Self-interest or the greater good: How political and rational dynamics influence the outsourcing process

Donna Marshall, Eamon Ambrose, Ronan McIvor, Richard Lamming

Research output: Contribution to journalArticle

12 Citations (Scopus)

Abstract

Purpose– The purpose of this paper is to provide an understanding of the influence of political goals and behaviour on the outsourcing decision process and outcomes.Design/methodology/approach– The research used an exploratory longitudinal case-based approach. Eight outsourcing projects in three telecommunications companies were analysed from the initial decision to the outcome of the case.Findings– The authors show how political goals and behaviours influence the outsourcing decision process and inductively develop four political goals: personal reputation, attainment, elimination and control. The authors also identify three dynamic outsourcing paths: the personal reputation path, which leads to successful outcomes; the short-term attain and eliminate path leading to unsuccessful outcomes; and the destabilised path, which leads to mixed outcomes. All of these can be tested in other empirical settings.Research limitations/implications– The implications for outsourcing literature are that political intentions influence the decision process and outcomes. For theorists, the authors provide an understanding of how political and rational goals and behaviour interact to impact outsourcing outcomes: with political and rational goals and behaviour complementary in some instances. The limitations are that with a small sample the findings are generalisable to theoretical propositions rather than to a population.Practical implications– The implications for managers are the ability to identify and manage political goals that influence outsourcing decision process and outcomes.Originality/value– For the first time, the authors uncover the political goals that impact the outsourcing decision process and outcomes. The authors add to the outsourcing literature, transaction cost theory and resource-based theory by defining and understanding the political goals that complement these theories.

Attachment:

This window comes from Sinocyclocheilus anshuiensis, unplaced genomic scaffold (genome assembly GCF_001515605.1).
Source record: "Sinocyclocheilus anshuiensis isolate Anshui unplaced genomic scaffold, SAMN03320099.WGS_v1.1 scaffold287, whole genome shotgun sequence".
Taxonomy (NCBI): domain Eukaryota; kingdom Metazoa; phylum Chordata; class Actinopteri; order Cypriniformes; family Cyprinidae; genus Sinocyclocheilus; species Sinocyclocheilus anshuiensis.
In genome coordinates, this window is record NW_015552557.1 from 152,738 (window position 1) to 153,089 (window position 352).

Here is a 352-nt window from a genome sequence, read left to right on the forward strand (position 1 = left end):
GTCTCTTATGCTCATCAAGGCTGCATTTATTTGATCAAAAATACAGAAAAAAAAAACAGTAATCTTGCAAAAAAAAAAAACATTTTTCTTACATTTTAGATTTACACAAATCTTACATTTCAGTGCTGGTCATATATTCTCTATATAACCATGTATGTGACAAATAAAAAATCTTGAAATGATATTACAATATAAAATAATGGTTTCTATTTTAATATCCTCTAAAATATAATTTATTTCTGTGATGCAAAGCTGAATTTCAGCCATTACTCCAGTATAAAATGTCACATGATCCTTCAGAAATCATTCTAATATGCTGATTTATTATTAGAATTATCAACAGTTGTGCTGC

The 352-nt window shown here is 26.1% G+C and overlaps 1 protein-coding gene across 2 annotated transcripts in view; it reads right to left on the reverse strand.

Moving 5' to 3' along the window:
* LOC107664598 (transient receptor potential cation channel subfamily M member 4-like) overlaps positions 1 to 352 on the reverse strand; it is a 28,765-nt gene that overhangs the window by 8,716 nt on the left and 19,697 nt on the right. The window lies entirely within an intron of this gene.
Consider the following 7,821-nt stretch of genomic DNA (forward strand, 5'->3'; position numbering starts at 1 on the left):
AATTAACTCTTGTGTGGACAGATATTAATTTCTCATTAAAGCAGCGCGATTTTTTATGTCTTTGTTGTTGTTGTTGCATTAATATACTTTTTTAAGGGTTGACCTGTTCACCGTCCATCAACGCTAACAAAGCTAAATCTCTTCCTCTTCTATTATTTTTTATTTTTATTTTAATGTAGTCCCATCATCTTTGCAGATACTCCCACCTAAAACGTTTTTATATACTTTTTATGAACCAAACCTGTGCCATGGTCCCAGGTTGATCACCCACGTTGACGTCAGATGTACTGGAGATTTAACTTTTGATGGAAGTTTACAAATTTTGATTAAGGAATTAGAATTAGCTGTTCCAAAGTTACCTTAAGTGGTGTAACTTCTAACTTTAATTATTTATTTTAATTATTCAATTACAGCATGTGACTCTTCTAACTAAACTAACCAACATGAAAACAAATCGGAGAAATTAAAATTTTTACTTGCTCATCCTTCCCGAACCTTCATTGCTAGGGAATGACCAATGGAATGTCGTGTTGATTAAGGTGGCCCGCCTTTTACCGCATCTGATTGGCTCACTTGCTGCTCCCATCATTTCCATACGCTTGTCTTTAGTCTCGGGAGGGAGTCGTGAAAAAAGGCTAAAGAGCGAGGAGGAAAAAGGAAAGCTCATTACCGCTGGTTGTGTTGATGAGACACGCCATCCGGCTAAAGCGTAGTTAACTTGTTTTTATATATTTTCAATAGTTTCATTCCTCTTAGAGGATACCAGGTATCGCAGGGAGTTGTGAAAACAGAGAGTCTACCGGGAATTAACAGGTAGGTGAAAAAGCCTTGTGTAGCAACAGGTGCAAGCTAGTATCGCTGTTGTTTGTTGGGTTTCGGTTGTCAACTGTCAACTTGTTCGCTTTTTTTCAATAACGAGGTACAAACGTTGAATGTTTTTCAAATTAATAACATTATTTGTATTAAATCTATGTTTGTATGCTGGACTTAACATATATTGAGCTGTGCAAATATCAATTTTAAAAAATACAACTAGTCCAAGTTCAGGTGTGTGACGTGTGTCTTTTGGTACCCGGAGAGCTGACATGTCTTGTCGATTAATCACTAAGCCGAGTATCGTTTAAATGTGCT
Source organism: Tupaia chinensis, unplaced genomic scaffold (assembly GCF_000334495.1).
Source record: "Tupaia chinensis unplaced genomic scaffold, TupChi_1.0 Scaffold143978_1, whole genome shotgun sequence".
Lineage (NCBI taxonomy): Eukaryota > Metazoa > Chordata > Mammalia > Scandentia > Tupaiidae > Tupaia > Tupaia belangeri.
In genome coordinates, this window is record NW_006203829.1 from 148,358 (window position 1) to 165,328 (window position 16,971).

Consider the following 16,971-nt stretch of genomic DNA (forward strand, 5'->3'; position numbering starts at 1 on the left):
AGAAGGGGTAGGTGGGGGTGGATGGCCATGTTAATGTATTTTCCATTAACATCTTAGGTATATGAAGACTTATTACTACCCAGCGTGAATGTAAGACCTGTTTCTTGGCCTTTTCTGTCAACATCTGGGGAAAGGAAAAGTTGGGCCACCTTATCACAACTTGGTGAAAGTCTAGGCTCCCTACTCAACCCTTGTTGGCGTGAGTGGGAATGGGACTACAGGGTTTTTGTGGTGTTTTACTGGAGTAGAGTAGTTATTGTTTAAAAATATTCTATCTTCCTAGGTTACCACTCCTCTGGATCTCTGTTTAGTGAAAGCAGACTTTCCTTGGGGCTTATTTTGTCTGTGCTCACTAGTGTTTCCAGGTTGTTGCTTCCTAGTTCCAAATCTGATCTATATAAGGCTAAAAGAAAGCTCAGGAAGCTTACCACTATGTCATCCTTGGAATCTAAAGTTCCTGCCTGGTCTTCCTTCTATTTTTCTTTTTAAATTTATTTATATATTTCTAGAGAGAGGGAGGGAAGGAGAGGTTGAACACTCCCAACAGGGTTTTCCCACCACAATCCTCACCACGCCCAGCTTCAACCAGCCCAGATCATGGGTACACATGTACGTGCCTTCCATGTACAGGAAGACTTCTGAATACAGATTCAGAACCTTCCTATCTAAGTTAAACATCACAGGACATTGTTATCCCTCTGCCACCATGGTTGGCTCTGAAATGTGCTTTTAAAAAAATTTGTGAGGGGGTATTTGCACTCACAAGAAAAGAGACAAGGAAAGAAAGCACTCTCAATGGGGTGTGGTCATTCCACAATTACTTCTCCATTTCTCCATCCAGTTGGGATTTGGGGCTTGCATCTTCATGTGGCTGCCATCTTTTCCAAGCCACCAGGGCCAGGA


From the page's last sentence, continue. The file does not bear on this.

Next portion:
LanguageEnglish
Pages547-576
JournalInternational Journal of Operations & Production Management
Volume35
Issue number4
DOIs
Publication statusAccepted/In press - 9 Jun 2014

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Outsourcing
Telecommunication
Managers
Decision process

Keywords

  • Outsourcing
  • Case study

Cite this

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Self-interest or the greater good: How political and rational dynamics influence the outsourcing process. / Marshall, Donna; Ambrose, Eamon; McIvor, Ronan; Lamming, Richard.

In: International Journal of Operations & Production Management, Vol. 35, No. 4, 09.06.2014, p. 547-576.

Research output: Contribution to journalArticle

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AB - Purpose– The purpose of this paper is to provide an understanding of the influence of political goals and behaviour on the outsourcing decision process and outcomes.Design/methodology/approach– The research used an exploratory longitudinal case-based approach. Eight outsourcing projects in three telecommunications companies were analysed from the initial decision to the outcome of the case.Findings– The authors show how political goals and behaviours influence the outsourcing decision process and inductively develop four political goals: personal reputation, attainment, elimination and control. The authors also identify three dynamic outsourcing paths: the personal reputation path, which leads to successful outcomes; the short-term attain and eliminate path leading to unsuccessful outcomes; and the destabilised path, which leads to mixed outcomes. All of these can be tested in other empirical settings.Research limitations/implications– The implications for outsourcing literature are that political intentions influence the decision process and outcomes. For theorists, the authors provide an understanding of how political and rational goals and behaviour interact to impact outsourcing outcomes: with political and rational goals and behaviour complementary in some instances. The limitations are that with a small sample the findings are generalisable to theoretical propositions rather than to a population.Practical implications– The implications for managers are the ability to identify and manage political goals that influence outsourcing decision process and outcomes.Originality/value– For the first time, the authors uncover the political goals that impact the outsourcing decision process and outcomes. The authors add to the outsourcing literature, transaction cost theory and resource-based theory by defining and understanding the political goals that complement these theories.

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